the United States. These persons were obligated by law to possess a [military-style]
firearm and a minimum supply of ammunition and military equipment. . . . There can be
little doubt from this that when the Congress and the people spoke of the a ‘militia,’
they had reference to the traditional concept of the entire populace capable of bearing
arms, and not to any formal group such as what is today called the National Guard."187

* Current Federal Law: 10 U.S.C. Sec. 311. "The militia of the United States consists of
all able-bodied males at least 17 years of age and . . . under 45 years of age who are,
or who have made a declaration of intention to become, citizens of the United States . .
. ."188
3. Supreme Court: U.S. v. Miller (1939).

In this case, the Court stated that, "The Militia comprised all males physically
capable of acting in concert for the common defense . . . [and that] when called
for service, these men were expected to appear bearing arms supplied by
themselves and of the kind in common use at the time."189

G. Myth #7: Trigger locks will help save lives.

1. Fact: Locking up firearms can cost lives during a life-threatening


situation. Consider two different cases from California.

* Merced. On the morning of August 23, 2000, Jonathon David Bruce attacked a
houseful of kids. Armed with a pitchfork—and without a stitch of clothing on his body—
Bruce proceeded to stab the children. Two of them died.
The oldest of the children, Jessica Carpenter (14), was quite proficient with firearms.
She had been trained by her father and knew how to use them. There was just one
problem: the guns were locked up in compliance with California state law. Unable to
use the firearms, Jessica was forced to flee the house to get help. Mr. Bruce’s
murderous rampage was finally cut short when officers—carrying guns—arrived on the
scene.190

* San Francisco. Contrast the Carpenter’s tragic situation to that of A.D. Parker. In
February 2000, he was awakened by strange noises outside his bedroom in the middle
of the night. The 83-year-old Parker grabbed a handgun he had not even used in
several decades, went to his bedroom door, and found himself face-to-face with a thug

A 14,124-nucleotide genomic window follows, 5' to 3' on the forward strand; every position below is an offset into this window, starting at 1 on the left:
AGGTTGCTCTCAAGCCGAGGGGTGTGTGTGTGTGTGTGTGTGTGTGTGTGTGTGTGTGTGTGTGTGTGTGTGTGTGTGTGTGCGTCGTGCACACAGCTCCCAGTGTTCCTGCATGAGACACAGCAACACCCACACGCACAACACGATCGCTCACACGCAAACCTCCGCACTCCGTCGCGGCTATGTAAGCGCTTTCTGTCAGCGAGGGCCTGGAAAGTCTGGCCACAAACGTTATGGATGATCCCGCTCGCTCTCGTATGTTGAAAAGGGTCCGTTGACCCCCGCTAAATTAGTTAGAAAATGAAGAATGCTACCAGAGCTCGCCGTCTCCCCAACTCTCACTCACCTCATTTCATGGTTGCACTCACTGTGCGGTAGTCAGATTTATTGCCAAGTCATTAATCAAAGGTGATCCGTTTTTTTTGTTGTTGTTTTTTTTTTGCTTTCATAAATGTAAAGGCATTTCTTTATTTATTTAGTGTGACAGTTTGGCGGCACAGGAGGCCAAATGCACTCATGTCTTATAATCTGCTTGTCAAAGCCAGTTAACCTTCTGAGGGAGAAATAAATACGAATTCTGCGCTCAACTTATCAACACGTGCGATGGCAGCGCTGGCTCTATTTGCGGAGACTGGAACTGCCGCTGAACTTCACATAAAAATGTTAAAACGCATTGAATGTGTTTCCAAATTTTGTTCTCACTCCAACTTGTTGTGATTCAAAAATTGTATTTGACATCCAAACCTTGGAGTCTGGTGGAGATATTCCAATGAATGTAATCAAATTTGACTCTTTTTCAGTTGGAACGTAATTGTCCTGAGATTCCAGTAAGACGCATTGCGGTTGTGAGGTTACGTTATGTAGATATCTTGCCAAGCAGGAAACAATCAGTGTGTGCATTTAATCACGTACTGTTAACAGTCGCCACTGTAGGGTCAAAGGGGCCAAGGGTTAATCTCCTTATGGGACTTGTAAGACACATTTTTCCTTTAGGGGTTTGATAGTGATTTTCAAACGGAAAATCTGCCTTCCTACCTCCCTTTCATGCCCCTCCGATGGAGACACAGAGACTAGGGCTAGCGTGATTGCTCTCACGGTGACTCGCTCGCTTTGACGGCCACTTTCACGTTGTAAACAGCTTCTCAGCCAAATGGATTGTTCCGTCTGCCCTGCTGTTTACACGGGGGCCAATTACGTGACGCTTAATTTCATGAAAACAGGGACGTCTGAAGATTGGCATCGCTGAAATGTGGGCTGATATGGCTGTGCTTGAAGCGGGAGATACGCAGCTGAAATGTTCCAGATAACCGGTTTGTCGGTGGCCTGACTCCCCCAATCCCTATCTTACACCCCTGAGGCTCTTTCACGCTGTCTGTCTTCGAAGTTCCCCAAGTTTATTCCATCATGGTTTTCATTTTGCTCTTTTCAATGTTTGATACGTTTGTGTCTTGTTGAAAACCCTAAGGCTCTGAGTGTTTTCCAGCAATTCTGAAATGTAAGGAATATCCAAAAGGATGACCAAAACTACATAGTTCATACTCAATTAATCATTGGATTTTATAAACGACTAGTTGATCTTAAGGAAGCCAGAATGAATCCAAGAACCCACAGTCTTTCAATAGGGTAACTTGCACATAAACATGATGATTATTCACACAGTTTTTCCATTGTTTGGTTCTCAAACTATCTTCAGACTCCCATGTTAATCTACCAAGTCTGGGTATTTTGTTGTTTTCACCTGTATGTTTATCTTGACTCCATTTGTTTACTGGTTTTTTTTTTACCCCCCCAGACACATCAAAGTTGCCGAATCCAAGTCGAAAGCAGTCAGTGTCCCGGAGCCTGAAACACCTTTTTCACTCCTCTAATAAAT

holding a crowbar.

Thankfully, Mr. Parker didn’t have to fiddle with a trigger lock, remember a
combination, or look for a key in the dark room. He simply pointed the gun and pulled
the trigger. That is why he survived the attack.191

2. Fact: A trigger lock can be very difficult to remove from a firearm in an


emergency. Maryland Governor Parris Glendening struggled for at least
two whole minutes to remove a trigger lock at a training session in March
2000.192 If it can take that long to remove such a lock—when there’s
only the pressure of being embarrassed in front of the cameras—what will
a trigger lock mean for a homeowner who needs to use his or her self-
defense gun during an emergency, in the bedroom, in the dark?

3. Fact: The Mafia favors trigger locks—for their victims. Mafia turncoat,
Sammy "the Bull" Gravano, expressed his love for gun control in an
interview with Vanity Fair: "Gun control? It’s the best thing you can do for
crooks and gangsters. I want you to have nothing. If I’m a bad guy, I’m
always gonna have a gun. Safety locks? You pull the trigger with a lock
on, and I’ll pull the trigger. We’ll see who wins."193
H. Myth #8: A majority of Americans favor gun control.

1. Fact: Biases exist in almost any poll. Those who understand how
politics work will realize that many surveys get the "desired result" by
asking questions in a certain way. In fact, pollsters such as Harris and
Gallup have been severely criticized for designing gun-related questions